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Property Purchase or Rental - Which Is the Better Choice?

Updated on May 12, 2020
Stella Kaye profile image

Stella is a full-time professional landlord and property developer with seventeen years' experience. She is based in the UK

The Key To Finding A Suitable Home

A house purchase is a big commitment and not one to be taken lightly
A house purchase is a big commitment and not one to be taken lightly | Source

Your Biggest Investment Is Your Home

There are a number of factors to consider before reaching a decision whether to buy or rent a home. They will depend largely on which option suits your individual or family needs and whether becoming a homeowner is viable for you. Buying a home will be one of the biggest commitments you'll ever make and should not be done on a whim.

Compiling a checklist of your individual requirements is a good idea so you can make an informed decision.

Points To Consider When Renting A Home

Being a tenant has many advantages as there are pitfalls to home ownership which may not be apparent at the time of purchase. You may fall foul of financial institutions that move the goal posts or escalate the interest rates. True, a landlord can increase your rent, or want to sell up but you can always find somewhere cheaper or better if you don't think you're getting good value for money.

Even for moneyed folk, it can sometimes be a better lifestyle choice to rent, especially if you don't want to remain in any one place for very long. Mobility is the key for young professionals and the phrase 'upwardly mobile' is often associated with those who go where the opportunity leads them. If you belong to this group, then buying a home may not be for you. With residential property remaining on the market for longer nowadays, it could be crushing to find yourself tied to a particular spot if you can't find a buyer. A tenant would be in a far better position than an owner as you can usually hand in your notice one month before your rental contract expires and when the term has ended, you can easily relocate.

When renting a home, if you find you don't settle, or the house is no longer suitable for your requirements, you can move to another rental property, but if you own your home it will be far more difficult. There are the obvious legal implications of home ownership and tedious formalities will always compromise a swift move.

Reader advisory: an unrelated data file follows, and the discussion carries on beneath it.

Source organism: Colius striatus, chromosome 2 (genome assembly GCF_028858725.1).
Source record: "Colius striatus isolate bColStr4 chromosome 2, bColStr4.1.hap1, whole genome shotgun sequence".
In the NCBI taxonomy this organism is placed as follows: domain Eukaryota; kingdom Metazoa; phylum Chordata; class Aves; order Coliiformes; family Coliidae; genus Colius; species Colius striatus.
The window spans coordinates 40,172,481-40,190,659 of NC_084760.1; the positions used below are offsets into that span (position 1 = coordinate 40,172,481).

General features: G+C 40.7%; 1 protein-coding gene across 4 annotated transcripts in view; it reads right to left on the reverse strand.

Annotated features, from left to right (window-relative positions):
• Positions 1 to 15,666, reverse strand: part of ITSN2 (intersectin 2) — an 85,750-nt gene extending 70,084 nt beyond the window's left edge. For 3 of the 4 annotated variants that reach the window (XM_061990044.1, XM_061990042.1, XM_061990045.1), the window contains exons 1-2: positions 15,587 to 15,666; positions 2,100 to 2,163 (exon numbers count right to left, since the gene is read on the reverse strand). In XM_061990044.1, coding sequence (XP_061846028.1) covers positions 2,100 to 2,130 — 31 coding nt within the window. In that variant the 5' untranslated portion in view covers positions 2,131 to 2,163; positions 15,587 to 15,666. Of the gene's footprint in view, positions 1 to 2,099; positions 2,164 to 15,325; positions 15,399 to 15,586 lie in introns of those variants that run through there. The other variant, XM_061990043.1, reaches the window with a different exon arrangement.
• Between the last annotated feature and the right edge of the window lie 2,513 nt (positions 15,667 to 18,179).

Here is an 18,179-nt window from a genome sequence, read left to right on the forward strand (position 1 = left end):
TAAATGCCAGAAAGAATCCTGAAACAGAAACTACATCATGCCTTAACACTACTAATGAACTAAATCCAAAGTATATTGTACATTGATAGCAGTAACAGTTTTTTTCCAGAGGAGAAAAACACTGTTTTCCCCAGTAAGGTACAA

Tenants never have to pay for buildings insurance, only contents coverage is advised for their own possessions. All repairs and maintenance issues should be taken care of by the landlord, so this is peace of mind knowing that you won't have to pay out for such things as roof repairs and boiler breakdowns. As a tenant, you can more readily predict your monthly outgoings, as you know you won't have to find money for unexpected repairs.

Homeowners have a whole set of complicated responsibilities that must be addressed. This is why so many people prefer to rent their home rather than buy, as it frees them from the worry that responsibility brings and grants them more flexibility.

House Hunting Can Be Fun Whether You're Renting Or Buying!


Points To Consider When Buying A Home

If you're the sort of person who wants ultimate control over their home, then being a tenant is not for you, as you won't like asking permission to decorate in a certain colour or request if it is acceptable to have a pet in the property.

The financial outlay involved when buying a home can be mind-boggling and will tie you into many years of mortgage payments whereas a tenancy is usually only based on a six month or yearly contract.

As a homeowner, you'll also have to find a sizeable sum for a deposit. Are you ready for this sort of commitment? If not, then renting a home is by far the better choice for you. Just because you are renting now, it doesn't mean you can't own your own home at some future point. The average age when people become homeowners has increased to the late to mid-thirties and mortgages can be arranged to mature well beyond retirement age.

Looking For Your Ideal Home


The Best of Both Worlds

The time needed to save for a deposit on a house will mean that most people are likely to experience being tenants and homeowners during different periods of their lives, but one way or another, a house can still be made into a home whether it is rented or purchased.

If you are trying to determine whether to buy or rent your home, it will help if you do an Internet search of suitable properties for sale and rental in your particular area. View a few and assess which would best meet your current and future needs. Reputable property portals such as Zoopla in the UK, or MSN real estate in the USA can be the best allies of tenants and home owners alike in any search for a desirable home.

Many housing associations offer a shared ownership scheme whereby you rent part of a property and buy the rest. It can thus be an alternative option to buying outright in order to get a foot on the housing ladder and remain a tenant at the same time. You can always buy the remaining share of the property at some future date at the current market value of the time.

The tenancy on many rental properties may come with an option to buy at some point and this can be a great compromise for those who are unsure whether to rent or buy. As with all things, conduction the proper research, and being armed with the correct information, will ensure you choose the most convenient option for you.

Buying V Renting (USA)

Buying A House In The UK

© 2015 Stella Kaye


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